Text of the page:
Checkout some great Washington Nationals articles from around the web:
Nats look to build on momentum coming out of break
WASHINGTON — Before the 2014 season started, the Nationals were heavily favored to win the National League East. But the first half wasn’t that easy. On May 24, the Nationals were 24-25 and sputtering. It didn’t help that they had to deal with a lot of injuries.
But the Nationals were able to turn it around and ended the first half with a 51-42 record and in a first-place tie with the Braves in the National League East.
Nationals manager Matt Williams came away satisfied with what his team was able to accomplish during the first half and was pleased to be in a first-place tie.
“Considering everything that is going on, we are OK,” Williams said. “We are right in the thick of our division. We have a chance. That’s all we could ask for … I’m happy about it.” Read full article here.
Rights fee dispute between Nationals, Orioles could be resolved by 2015
The four-year battle over right fees from the Mid-Atlantic Sports Network between the Washington Nationals and Baltimore Orioles could be resolved by early next year, MLB commissioner Bud Selig said at the annual BBWAA luncheon Tuesday.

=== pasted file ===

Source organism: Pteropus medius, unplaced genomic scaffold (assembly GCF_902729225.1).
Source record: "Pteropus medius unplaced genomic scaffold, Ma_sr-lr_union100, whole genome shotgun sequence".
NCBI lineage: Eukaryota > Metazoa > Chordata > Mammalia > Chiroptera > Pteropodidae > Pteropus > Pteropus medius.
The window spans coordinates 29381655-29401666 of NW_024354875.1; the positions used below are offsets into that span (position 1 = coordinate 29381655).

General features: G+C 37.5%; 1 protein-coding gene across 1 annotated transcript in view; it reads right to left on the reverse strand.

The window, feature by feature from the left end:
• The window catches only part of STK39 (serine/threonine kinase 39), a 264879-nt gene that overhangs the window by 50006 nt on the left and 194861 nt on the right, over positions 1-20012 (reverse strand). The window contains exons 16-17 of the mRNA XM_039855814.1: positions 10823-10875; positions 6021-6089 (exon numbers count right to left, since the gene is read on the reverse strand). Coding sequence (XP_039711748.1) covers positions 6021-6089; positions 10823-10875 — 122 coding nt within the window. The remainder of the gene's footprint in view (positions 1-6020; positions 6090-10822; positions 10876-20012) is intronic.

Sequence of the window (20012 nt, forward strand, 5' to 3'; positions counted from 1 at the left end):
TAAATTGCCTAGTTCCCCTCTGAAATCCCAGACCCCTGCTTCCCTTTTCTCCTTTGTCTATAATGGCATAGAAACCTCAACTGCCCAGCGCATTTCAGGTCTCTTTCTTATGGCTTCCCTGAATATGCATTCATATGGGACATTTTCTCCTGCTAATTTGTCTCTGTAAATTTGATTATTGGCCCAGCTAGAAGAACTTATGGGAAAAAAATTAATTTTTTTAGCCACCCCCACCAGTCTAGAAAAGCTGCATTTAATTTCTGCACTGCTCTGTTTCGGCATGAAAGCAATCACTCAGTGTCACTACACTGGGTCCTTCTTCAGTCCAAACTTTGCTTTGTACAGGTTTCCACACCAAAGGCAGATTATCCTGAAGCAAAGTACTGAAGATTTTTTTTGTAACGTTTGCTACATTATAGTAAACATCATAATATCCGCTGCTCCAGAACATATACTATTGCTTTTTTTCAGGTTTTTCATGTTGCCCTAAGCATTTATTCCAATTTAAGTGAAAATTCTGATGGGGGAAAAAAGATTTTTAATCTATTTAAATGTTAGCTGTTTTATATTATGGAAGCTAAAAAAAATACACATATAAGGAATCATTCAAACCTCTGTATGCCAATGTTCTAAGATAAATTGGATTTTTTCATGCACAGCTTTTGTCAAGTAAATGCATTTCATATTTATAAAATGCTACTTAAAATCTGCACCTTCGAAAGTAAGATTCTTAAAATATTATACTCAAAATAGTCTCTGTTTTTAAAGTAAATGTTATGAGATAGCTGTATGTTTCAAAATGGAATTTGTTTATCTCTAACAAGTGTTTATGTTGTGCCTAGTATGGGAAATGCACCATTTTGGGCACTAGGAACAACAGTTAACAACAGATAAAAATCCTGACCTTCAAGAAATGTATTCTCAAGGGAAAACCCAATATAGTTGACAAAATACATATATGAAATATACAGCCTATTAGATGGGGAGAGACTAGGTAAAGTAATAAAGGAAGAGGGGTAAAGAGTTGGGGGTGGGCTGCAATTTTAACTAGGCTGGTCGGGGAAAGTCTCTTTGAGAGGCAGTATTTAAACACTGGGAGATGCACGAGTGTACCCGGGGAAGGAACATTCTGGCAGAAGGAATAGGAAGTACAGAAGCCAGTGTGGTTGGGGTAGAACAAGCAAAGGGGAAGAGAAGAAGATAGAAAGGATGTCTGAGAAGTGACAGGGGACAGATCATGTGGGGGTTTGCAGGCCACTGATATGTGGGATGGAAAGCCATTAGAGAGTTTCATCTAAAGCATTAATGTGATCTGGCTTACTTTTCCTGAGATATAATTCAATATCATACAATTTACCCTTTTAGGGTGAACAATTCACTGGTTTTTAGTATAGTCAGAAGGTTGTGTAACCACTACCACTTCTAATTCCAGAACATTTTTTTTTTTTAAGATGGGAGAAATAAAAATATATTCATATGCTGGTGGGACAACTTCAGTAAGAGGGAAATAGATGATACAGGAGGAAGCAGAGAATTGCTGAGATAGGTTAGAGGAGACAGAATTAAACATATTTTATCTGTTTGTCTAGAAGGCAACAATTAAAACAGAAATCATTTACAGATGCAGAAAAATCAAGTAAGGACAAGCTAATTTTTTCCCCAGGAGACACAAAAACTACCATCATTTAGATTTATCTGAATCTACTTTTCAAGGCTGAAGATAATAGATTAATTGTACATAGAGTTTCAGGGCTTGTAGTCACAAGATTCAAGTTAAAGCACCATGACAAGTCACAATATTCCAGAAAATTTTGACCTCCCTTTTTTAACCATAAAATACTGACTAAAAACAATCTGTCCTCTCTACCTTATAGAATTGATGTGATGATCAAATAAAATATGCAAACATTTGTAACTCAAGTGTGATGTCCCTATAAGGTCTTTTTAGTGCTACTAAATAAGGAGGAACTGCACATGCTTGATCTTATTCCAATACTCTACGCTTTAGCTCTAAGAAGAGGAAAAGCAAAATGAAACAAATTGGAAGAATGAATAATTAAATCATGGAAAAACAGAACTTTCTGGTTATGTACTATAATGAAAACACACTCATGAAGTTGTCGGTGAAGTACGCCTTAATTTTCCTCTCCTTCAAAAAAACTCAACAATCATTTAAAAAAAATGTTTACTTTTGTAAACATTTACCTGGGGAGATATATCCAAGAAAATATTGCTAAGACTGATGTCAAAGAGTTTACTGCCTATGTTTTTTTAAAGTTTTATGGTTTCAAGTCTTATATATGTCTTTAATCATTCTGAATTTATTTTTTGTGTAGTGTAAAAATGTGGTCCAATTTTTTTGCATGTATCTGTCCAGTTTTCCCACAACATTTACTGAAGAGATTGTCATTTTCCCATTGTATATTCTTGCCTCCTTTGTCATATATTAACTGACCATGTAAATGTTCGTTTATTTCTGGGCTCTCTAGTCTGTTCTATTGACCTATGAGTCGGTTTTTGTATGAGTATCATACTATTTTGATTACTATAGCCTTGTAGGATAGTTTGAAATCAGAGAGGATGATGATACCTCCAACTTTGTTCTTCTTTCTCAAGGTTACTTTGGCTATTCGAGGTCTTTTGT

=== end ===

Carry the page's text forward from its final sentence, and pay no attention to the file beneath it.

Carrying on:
Selig is set to retire in January 2015 and said he was optimistic a deal could be struck before then to avoid a court battle. Read full article here.
Nationals’ radio ratings are surging this season
Since this is the slowest week of the sports calendar, the news that the Nats local television ratings are down 34 percent this season — one of the biggest drops in all of baseball — has gotten a lot of attention on local sports-radio programs and internet Web logs.
And plenty of people have theories. I’ve heard radio hosts argue that this might be because Bryce Harper and Ryan Zimmerman — the team’s two most prominent hitters — missed tons of time. I’ve heard hosts argue that this is about fewer kids playing baseball, or fewer kids appreciating televised baseball’s slow pace. I’ve heard hosts wonder — as I did — whether the local attention on the World Cup, or on the Wizards playoff run, could have been responsible for less attention paid to baseball. I’ve heard hosts suggest Washington’s slow start was to blame, or maybe the lack of “World Series or Bust” buzz, or possibly lingering pessimism from 2013. Read full article here.
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